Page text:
Despite calls for life sentences from the prosecution, Etienne Nzabonimana was sentenced to 12 years behind bars while his half-brother Samuel Ndashyikirwa was given a 10-year term.

Under a 1993 law, Belgian courts can judge suspects accused of war crimes, crimes against humanity and genocide, regardless of where the alleged acts were committed or the nationality of the accused or victims.

Lawyers for the two, who denied the charges, asked for lenient sentences because four other Rwandans who were tried in similar circumstances but were more deeply implicated had not received life terms.

The sentences were handed down in Brussels a day after Nzabonimana was found guilty of 56 out of 57 charges against him. Ndashyikirwa was found guilty of 23 of the 24 charges he faced.

The charges included war crimes and murders committed in the Kibungo region of southeast Rwanda where 50,000 people were massacred in April 1994.

“They are relatively light sentences,” said Luc Walleyn, a lawyer for the civil plaintiffs, adding that the three judges and jury had clearly taken into account the fact that the men were among many others involved in the atrocities.

Dozens of Rwandans testified in the trial of the men, who were arrested in Belgium in 2002.

Witnesses said the two Hutu businessmen “supervised” several attacks, including one on a market, and others on churches. Several hundred people were killed, many with machetes, grenades and rifles.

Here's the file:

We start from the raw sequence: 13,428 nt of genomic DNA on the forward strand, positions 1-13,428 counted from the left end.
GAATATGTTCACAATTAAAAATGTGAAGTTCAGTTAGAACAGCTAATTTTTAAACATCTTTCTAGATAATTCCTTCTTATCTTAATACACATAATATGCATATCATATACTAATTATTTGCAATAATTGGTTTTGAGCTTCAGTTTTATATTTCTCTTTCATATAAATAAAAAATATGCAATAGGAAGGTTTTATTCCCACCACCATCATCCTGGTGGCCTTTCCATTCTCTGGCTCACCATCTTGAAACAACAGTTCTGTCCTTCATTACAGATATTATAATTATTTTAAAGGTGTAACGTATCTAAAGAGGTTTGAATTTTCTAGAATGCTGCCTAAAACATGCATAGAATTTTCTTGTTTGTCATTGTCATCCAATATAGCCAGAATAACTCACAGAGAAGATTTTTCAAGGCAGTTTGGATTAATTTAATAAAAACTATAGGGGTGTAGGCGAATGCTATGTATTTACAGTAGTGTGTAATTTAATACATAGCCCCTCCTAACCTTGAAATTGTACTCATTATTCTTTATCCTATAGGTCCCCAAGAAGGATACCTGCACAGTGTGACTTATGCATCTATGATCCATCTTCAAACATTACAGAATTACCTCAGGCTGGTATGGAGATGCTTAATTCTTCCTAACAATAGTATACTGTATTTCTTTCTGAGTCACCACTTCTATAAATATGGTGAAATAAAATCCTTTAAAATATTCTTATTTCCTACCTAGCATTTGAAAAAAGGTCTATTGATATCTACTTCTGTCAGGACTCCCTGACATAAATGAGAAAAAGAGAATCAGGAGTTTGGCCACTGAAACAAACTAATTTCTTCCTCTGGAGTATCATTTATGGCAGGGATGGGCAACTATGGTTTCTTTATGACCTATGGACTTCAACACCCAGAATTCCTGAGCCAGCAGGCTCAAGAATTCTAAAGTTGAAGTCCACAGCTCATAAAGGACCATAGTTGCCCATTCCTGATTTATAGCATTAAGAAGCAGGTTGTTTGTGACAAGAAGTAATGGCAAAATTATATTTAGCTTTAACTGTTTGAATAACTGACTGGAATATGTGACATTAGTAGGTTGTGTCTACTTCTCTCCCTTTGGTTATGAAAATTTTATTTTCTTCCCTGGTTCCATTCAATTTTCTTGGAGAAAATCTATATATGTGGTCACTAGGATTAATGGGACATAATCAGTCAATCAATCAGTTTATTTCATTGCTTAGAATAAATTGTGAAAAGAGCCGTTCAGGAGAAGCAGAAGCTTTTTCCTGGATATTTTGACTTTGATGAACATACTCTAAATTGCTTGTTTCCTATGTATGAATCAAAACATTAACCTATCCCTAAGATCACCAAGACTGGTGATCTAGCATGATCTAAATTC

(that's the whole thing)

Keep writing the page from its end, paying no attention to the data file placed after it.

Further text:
Nzabonimana claimed that he never left his house during the Kibungo massacre.

He told the court that he had “no, no, no role in this tragedy”.

Ndashyikirwa while denying culpability, did express regret over his inability to save friends and neighbours from the massacre.

The six-week trial followed a 10-year investigation by the authorities in Belgium, which was the colonial power in Rwanda before it achieved independence in 1962.

The United Nations estimates 800,000 mainly Tutsis and moderate Hutus were killed in Rwanda in 1994.

In June 2001 a Belgian court jailed four Rwandans, including two nuns, for between 12 and 20 years for their roles in the massacres.